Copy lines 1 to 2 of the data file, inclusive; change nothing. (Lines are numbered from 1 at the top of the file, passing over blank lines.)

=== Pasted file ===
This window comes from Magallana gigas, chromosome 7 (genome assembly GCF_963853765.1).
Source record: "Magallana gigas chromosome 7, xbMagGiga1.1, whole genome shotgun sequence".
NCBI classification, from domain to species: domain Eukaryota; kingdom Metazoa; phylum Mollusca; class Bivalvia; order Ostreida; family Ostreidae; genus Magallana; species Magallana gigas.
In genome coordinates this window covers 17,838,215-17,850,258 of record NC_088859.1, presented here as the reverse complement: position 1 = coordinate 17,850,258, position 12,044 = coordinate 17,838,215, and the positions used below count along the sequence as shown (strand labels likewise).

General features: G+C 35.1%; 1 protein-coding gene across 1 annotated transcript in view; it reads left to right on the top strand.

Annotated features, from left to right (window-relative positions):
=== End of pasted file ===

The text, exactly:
This window comes from Magallana gigas, chromosome 7 (genome assembly GCF_963853765.1).
Source record: "Magallana gigas chromosome 7, xbMagGiga1.1, whole genome shotgun sequence".